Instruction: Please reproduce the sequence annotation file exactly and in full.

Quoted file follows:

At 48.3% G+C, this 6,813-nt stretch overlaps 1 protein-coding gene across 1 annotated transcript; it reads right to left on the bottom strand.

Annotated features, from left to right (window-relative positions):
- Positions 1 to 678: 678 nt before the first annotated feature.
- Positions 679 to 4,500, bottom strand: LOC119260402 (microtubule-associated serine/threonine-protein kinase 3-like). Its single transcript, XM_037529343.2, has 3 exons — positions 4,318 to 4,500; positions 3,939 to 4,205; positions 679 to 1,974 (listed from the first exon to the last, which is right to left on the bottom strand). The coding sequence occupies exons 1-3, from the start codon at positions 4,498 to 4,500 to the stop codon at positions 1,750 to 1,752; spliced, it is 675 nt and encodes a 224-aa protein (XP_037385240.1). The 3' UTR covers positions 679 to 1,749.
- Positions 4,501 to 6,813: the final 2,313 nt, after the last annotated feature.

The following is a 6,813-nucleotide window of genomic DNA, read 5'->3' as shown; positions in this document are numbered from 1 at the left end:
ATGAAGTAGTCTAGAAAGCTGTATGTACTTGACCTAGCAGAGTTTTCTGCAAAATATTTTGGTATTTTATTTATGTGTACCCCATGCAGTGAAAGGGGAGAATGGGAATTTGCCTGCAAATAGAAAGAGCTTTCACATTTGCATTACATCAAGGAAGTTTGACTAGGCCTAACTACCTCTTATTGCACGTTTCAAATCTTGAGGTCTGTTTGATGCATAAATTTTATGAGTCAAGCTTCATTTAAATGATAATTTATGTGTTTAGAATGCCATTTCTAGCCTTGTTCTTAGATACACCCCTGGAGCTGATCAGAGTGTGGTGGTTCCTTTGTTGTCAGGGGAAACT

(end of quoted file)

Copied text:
At 48.3% G+C, this 6,813-nt stretch overlaps 1 protein-coding gene across 1 annotated transcript; it reads right to left on the bottom strand.

Annotated features, from left to right (window-relative positions):
- Positions 1 to 678: 678 nt before the first annotated feature.
- Positions 679 to 4,500, bottom strand: LOC119260402 (microtubule-associated serine/threonine-protein kinase 3-like). Its single transcript, XM_037529343.2, has 3 exons — positions 4,318 to 4,500; positions 3,939 to 4,205; positions 679 to 1,974 (listed from the first exon to the last, which is right to left on the bottom strand). The coding sequence occupies exons 1-3, from the start codon at positions 4,498 to 4,500 to the stop codon at positions 1,750 to 1,752; spliced, it is 675 nt and encodes a 224-aa protein (XP_037385240.1). The 3' UTR covers positions 679 to 1,749.
- Positions 4,501 to 6,813: the final 2,313 nt, after the last annotated feature.

The following is a 6,813-nucleotide window of genomic DNA, read 5'->3' as shown; positions in this document are numbered from 1 at the left end:
ATGAAGTAGTCTAGAAAGCTGTATGTACTTGACCTAGCAGAGTTTTCTGCAAAATATTTTGGTATTTTATTTATGTGTACCCCATGCAGTGAAAGGGGAGAATGGGAATTTGCCTGCAAATAGAAAGAGCTTTCACATTTGCATTACATCAAGGAAGTTTGACTAGGCCTAACTACCTCTTATTGCACGTTTCAAATCTTGAGGTCTGTTTGATGCATAAATTTTATGAGTCAAGCTTCATTTAAATGATAATTTATGTGTTTAGAATGCCATTTCTAGCCTTGTTCTTAGATACACCCCTGGAGCTGATCAGAGTGTGGTGGTTCCTTTGTTGTCAGGGGAAACT